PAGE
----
Summary and book reviews of In the Sea There are Crocodiles by Fabio Geda

In the Sea There are Crocodiles

Based on the True Story of Enaiatollah Akbari

By Fabio Geda

In the Sea There are Crocodiles
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  • Hardcover: Aug 2011,
    224 pages.
    Paperback: Jun 2012,
    224 pages.

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Book Reviewed by:
Jennifer Dawson Oakes

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About this Book

Book Summary

When ten-year-old Enaiatollah Akbari's small village in Afghanistan falls prey to Taliban rule in early 2000, his mother shepherds the boy across the border into Pakistan but has to leave him there all alone to fend for himself. Thus begins Enaiat's remarkable and often punish­ing five-year ordeal, which takes him through Iran, Turkey, and Greece before he seeks political asylum in Italy at the age of fifteen.

Along the way, Enaiat endures the crippling physical and emotional agony of dangerous border crossings, trekking across bitterly cold mountain pathways for days on end or being stuffed into the false bottom of a truck. But not every­one is as resourceful, resilient, or lucky as Enaiat, and there are many heart-wrenching casualties along the way.

Based on Enaiat's close collaboration with Italian novelist Fabio Geda and expertly rendered in English by an award-winning translator, this novel reconstructs the young boy's memories, perfectly preserving the childlike perspective and rhythms of an intimate oral history.
 
Told with humor and humanity, In the Sea There Are Crocodiles brilliantly captures Enaiat's moving and engaging voice and lends urgency to an epic story of hope and survival.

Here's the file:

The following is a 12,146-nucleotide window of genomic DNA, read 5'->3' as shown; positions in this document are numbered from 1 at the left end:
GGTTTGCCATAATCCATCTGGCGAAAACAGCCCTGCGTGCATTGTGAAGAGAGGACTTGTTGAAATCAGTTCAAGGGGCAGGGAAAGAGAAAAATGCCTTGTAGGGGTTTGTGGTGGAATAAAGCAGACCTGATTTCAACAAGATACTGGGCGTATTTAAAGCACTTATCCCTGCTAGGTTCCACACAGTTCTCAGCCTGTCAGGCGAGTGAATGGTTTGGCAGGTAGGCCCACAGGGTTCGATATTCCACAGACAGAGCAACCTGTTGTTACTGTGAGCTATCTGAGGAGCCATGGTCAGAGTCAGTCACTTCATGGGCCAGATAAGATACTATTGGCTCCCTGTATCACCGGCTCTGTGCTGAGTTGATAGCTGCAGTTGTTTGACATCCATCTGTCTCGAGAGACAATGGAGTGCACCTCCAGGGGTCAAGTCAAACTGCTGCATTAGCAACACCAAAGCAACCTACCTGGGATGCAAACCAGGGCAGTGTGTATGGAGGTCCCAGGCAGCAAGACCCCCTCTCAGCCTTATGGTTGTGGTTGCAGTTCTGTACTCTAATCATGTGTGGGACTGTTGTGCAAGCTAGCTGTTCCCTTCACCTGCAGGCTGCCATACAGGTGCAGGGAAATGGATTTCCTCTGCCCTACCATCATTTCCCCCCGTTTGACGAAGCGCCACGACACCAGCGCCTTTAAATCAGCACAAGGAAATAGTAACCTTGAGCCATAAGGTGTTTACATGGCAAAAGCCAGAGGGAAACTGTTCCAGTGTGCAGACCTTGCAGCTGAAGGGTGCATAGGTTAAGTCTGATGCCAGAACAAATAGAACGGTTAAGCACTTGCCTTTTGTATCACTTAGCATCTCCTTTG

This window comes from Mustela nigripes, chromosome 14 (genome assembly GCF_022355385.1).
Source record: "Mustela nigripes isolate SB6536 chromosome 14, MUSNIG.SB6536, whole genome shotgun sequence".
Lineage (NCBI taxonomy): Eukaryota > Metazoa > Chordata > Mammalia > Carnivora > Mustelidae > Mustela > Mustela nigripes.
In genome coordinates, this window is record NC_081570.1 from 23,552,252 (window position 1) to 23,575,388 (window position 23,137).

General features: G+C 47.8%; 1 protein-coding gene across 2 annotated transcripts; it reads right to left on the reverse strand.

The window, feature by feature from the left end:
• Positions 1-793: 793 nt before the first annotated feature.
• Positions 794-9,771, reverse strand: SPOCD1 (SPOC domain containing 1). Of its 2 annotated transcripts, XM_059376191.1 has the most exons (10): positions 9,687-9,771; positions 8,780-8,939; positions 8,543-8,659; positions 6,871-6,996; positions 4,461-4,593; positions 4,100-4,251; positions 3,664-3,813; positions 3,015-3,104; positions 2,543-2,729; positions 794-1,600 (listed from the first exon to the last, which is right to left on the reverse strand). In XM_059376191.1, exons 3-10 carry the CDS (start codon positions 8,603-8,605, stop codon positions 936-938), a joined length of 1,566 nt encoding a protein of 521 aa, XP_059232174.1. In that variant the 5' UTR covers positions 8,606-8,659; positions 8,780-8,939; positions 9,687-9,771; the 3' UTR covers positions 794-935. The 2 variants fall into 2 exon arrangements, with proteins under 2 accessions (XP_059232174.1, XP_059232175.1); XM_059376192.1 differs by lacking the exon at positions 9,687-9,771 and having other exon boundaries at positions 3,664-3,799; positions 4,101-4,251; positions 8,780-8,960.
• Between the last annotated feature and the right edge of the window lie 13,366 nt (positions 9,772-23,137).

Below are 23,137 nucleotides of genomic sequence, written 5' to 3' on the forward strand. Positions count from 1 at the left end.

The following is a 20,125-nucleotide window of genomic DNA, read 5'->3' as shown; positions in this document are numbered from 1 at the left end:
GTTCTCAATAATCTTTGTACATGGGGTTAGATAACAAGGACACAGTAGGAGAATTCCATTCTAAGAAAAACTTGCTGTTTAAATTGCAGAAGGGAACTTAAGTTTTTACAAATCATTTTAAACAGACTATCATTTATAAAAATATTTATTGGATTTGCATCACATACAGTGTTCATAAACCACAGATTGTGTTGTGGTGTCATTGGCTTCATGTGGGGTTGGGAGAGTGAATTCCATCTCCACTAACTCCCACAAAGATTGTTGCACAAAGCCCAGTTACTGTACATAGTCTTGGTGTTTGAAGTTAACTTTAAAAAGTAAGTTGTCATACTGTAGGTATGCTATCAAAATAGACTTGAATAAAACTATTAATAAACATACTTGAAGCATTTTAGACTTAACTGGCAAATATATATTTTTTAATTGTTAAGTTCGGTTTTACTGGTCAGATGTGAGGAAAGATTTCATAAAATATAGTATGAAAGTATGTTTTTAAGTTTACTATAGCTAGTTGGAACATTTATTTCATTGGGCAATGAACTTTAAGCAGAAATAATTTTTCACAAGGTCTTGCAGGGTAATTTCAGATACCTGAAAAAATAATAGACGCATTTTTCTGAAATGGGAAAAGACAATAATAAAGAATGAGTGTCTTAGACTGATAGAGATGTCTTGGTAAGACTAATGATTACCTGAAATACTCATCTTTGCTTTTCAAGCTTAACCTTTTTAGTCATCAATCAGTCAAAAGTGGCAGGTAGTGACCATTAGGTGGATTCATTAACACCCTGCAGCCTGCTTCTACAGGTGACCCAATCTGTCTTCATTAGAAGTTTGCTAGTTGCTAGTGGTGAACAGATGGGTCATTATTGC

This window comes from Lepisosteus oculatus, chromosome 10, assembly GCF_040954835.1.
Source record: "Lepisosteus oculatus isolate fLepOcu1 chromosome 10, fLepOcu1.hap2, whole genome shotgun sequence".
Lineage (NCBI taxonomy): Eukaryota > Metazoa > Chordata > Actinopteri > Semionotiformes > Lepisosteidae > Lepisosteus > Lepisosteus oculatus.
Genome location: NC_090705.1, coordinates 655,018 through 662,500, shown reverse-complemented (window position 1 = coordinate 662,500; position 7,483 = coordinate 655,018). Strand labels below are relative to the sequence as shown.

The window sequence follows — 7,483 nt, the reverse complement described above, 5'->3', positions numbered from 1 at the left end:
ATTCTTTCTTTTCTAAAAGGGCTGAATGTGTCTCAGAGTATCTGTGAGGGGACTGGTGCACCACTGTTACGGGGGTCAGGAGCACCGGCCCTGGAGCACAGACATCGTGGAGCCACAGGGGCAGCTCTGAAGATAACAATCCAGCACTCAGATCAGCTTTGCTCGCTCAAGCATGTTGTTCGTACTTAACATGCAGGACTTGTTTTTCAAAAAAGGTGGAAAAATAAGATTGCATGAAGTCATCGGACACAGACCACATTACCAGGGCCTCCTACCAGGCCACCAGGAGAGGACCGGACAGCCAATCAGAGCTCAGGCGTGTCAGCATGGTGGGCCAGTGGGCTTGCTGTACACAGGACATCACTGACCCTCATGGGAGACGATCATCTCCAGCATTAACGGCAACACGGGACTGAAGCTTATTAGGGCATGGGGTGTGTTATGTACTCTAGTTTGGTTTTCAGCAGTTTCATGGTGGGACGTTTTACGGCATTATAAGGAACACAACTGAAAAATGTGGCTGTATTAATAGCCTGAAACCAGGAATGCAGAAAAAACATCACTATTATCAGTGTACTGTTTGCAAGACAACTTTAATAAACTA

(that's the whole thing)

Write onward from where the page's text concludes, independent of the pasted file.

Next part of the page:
I met Enaiatollah Akbari at a book presentation where I was speaking about my first novel, the story of a Romanian boy's life as an immigrant in Italy. Enaiatollah came up to me and said he'd had a similar experience. We got talking. And we didn't stop. I never tired of listening to his experiences, and he didn't tire of dredging them from his memory. After we'd known each other for a while, he asked me if I would write his story down, so that people who had suffered similar things could know they were not alone, and so that others might understand them better.
This book is therefore based on a true story. But, of course, Enaiatollah didn't remember it all perfectly. Together we painstakingly reconstructed his journey, looking at maps, consulting Google, trying to create a chronology for his fragmented memories. I have tried to be as true to his voice as possible, retelling the story exactly as he told it. But for all that, this book must be considered fiction, since it is the ...

Please be aware that this discussion guide may contain spoilers!

  1. The novel is narrated by someone recalling their childhood experiences. How does this affect your reading of the story? Do you feel more or less sympathetic than if it had been in the present tense? Do you always believe the narrator?


  2. Does knowing that this is a true story affect the way you read the novel? Are Enaiatollah's questions of Fabio throughout the novel meant to remind you that this is true?


  3. There are very few female characters encountered in the novel - why do you think this is?


  4. Overall, do you find Enaiatollah's story uplifting or heartbreaking? Is any of it hard to comprehend? Which sections affected you most?


  5. If Enaiatollah's story had been published as a non-fiction memoir, do you think your ...

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Reviews

BookBrowse

Every now and then, a quiet, little book comes along that really grabs the attention of readers. The voice and tone of a book like this requires your full concentration - as though an old storyteller were sitting in the room with you... you lean in, just a little closer, listening carefully so as to not miss a single word of his tale. In the Sea There Are Crocodiles, the first work of Italian author Fabio Geda to be translated into English, is just such a tale. Our narrator, Enaiatollah Akbari, is quiet and calm, but his words, his story, are anything but serene.   (Reviewed by Jennifer Dawson Oakes).

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Media Reviews
The Boston Globe